High Blood Pressure During Pregnancy

How Is It Diagnosed?

Diagnosing high blood pressure during pregnancy requires taking several readings to determine the average blood pressure. To do this, your blood pressure needs to be taken two or more times, and each reading must be on a different day.
 
If the average of the two blood pressure numbers is greater than 140/90, then a pregnant woman has high blood pressure -- just as with women who are not pregnant. A woman is also considered to have high blood pressure during pregnancy if her systolic blood pressure increases more than 30 mmHg or her diastolic blood pressure increases more than 15 mmHg.
 
A single reading that is more than 140/90 doesn't necessarily mean that you have high blood pressure, but your doctor will probably want to monitor it over time to see if it stays there. You can also have high blood pressure if the average of only one of the numbers (systolic or diastolic) is consistently too high.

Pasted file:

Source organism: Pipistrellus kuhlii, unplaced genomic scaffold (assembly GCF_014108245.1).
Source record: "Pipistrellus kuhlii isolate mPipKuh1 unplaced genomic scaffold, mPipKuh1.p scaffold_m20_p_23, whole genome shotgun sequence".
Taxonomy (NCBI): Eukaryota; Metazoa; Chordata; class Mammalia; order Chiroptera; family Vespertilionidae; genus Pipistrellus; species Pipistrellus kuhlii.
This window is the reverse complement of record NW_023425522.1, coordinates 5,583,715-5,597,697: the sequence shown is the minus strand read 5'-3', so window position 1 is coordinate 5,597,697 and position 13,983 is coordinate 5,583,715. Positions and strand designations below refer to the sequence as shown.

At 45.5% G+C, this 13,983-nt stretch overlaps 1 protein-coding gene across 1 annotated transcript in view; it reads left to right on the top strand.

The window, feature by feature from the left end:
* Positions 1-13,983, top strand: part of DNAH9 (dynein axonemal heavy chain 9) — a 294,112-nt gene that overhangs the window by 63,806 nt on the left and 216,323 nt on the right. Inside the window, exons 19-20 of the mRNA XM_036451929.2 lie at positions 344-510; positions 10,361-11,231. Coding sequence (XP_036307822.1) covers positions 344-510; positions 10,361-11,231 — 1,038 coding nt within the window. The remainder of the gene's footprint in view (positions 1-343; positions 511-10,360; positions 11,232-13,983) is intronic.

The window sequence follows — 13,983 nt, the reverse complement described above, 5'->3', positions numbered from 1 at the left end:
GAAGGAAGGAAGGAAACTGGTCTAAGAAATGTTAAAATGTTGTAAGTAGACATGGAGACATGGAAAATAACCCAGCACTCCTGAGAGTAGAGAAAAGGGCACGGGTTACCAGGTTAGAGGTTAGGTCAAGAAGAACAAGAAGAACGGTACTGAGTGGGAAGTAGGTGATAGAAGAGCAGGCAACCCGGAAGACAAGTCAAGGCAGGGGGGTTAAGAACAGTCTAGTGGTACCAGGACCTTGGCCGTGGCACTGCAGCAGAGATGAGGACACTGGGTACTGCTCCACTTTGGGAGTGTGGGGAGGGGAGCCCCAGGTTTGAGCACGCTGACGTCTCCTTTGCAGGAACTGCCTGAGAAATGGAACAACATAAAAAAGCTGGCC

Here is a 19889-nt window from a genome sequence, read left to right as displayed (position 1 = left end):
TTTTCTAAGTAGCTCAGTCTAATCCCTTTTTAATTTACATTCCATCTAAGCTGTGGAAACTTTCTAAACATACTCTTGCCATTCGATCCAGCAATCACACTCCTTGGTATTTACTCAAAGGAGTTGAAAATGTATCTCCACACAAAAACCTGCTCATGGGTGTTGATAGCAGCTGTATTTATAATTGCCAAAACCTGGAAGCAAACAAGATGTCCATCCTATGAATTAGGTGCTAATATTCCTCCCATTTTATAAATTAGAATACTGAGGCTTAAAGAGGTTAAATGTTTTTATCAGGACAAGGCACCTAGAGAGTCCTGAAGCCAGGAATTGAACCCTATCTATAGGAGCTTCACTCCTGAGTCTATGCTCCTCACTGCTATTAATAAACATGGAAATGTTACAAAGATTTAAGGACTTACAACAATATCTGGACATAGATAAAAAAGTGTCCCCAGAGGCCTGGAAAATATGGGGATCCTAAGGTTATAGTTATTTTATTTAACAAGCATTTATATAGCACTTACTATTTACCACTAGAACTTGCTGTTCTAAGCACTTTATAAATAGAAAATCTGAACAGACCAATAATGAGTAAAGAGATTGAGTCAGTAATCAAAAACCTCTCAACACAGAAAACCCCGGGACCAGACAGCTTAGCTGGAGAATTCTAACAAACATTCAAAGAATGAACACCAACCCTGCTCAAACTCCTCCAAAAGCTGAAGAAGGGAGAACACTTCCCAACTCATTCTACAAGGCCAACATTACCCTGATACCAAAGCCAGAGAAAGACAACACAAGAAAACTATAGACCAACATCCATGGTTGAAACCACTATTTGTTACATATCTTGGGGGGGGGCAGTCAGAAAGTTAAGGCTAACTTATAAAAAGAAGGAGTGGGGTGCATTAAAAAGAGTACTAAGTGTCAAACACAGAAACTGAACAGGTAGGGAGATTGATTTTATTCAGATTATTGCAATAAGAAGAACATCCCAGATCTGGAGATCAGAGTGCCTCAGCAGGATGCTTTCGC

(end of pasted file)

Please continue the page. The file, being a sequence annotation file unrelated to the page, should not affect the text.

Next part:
Treating High Blood Pressure During Pregnancy

The treatment recommended for high blood pressure during pregnancy will depend on a number of factors, such as:
 
  • Type of high blood pressure
  • The woman's age
  • At what week in pregnancy the high blood pressure is diagnosed
  • Other medical conditions.
     
Possible treatment options may include:
 
  • Bed rest
  • Observation
  • No-salt-added diet
  • Medications
  • More frequent prenatal visits
  • Early delivery (after 36 weeks).
     

Effects on the Pregnancy

Although many women who experience high blood pressure during pregnancy have healthy babies without serious problems, hypertension can be dangerous for both the mother and the fetus. Effects can range from mild to severe.
 
Women with preexisting or chronic high blood pressure are more likely to have certain complications during pregnancy than those with normal blood pressure. High blood pressure can harm the mother's kidneys and other organs, and it can cause low birth weight and early delivery. In the most serious cases, the mother develops preeclampsia (also known as pregnancy-induced hypertension, toxemia of pregnancy, or acute hypertensive disease of pregnancy), which can threaten the lives of both the mother and the fetus.
 
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